An inquest shall be held to investigate the causes and circumstances of any death involving a member of the law enforcement agency of the county in the performance of the member’s duties. (Ord. 18316 § 1 (part), 2016).
King County Charter, Section 895
The history of the King County Inquest process into law enforcement involved deaths within the County, begins in the late 1960s before such a process existed, and
when County government looked and functioned like nothing we are used to today.
Before there was a King County Council, or a King County Executive Office, there was the King County Commission, made up of just three people.
In the 1960’s, King County experienced a series of scandals. In response, the League of Women Voters and the Municipal League conducted a review the of County government.
Research, facts, anecdotes, and talking points at the ready, The League of Women Voters and the Municipal League went to the three County Commissioners with a bold request. The election of a group of citizens known as Freeholders; individuals who own property and have lived in the county for a number of years, or generations- to draft a charter for the County, which would eventually be placed on the ballot.
The Commissioners were less than receptive, given such changes would ultimately put an end to their role and control over county matters.
The Municipal League wasn’t deterred. The battle to change the function, power structure and accountability of King County government, was on.
In response to the inaction of the Commissioners, the League relied on a provision in the Washington State Constitution. They put together a committee with the purpose of reorganizing County government, and in the process built a broad coalition eager to see change. They gathered the required number of signatures of the voters in the County on a petition placing the initiative to elect Freeholders on the ballot.
So then, commenced a short lived effort by the Commissioners to throw out the signatures and keep the initiative off the ballot. But stained in scandal, the strength
of the movement to create a charter grew much faster than the Commissioners were able to restore confidence in their leadership, and the county government.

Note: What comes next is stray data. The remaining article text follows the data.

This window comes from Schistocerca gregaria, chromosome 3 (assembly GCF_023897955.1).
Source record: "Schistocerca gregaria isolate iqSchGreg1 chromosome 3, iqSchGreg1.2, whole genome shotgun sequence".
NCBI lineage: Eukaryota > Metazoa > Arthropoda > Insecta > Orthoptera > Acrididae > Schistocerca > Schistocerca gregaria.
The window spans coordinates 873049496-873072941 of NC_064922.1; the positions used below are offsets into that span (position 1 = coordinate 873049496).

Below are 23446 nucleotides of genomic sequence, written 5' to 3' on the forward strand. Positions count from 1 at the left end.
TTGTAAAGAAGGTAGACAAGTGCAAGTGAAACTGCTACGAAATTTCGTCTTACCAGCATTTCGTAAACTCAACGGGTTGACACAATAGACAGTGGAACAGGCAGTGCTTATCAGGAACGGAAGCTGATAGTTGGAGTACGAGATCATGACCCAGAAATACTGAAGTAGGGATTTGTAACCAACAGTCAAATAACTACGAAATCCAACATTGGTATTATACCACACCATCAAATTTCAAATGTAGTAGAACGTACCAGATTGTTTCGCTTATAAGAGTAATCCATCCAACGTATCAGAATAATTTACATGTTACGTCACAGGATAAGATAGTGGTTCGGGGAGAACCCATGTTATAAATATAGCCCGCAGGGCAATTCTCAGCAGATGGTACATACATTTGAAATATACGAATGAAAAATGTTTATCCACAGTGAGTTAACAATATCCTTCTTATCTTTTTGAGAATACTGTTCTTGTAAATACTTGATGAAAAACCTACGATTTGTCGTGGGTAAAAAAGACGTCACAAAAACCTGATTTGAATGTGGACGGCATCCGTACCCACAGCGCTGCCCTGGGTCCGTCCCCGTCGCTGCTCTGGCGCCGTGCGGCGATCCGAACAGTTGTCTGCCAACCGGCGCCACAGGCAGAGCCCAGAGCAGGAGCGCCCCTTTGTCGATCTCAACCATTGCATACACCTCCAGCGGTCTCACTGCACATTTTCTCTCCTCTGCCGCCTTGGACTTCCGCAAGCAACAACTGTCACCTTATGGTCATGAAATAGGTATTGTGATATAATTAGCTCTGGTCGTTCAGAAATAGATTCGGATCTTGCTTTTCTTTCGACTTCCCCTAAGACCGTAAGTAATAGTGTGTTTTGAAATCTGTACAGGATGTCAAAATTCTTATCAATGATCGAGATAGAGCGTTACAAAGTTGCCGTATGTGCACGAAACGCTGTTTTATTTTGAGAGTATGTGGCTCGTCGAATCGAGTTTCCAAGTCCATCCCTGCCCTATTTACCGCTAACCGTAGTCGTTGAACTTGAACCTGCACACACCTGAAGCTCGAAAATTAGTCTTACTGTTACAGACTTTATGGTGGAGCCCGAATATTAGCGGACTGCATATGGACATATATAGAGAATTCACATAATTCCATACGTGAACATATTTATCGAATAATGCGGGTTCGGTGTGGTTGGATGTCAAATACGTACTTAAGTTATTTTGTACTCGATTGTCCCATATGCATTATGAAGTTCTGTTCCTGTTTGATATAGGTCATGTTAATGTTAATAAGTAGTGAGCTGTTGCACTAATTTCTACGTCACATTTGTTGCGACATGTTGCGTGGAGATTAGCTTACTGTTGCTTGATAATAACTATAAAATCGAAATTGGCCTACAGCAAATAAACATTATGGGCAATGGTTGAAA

The Commissioners may not have wanted the initiative on the ballot, but they knew they couldn’t keep it off the ballot, either. In 1967 it was put to the voters to decide the fate of King County government.
By the summer of 1968, less than a year later, the Board of King County Freeholders, made up of 15 elected people, publicized a working draft of the proposed home rule charter for King County, seeking input and ideas from the public and announcing public hearings.
Eventually a charter was adopted, and King County government was drastically reorganized.
The creation of the County charter included a review and amendment process, requiring at least every ten years, a committee would review the charter andproposing changes.
In 1969 King County had its first County Executive, and its first County Council. No sooner were they sworn into office, when the first official review committee was formed.
In 1970, King County Executive John Spellman with input from the County Council, appointed a charter review committee made up of 13 people.
A year later in 1971 the review committee issued its final report and recommended amendments to the charter, including, the creation of an inquest process.
In 1971, Mandatory Inquests, Section 895 of the King County charter was born.
Coming soon to Under the Redline: Inquest
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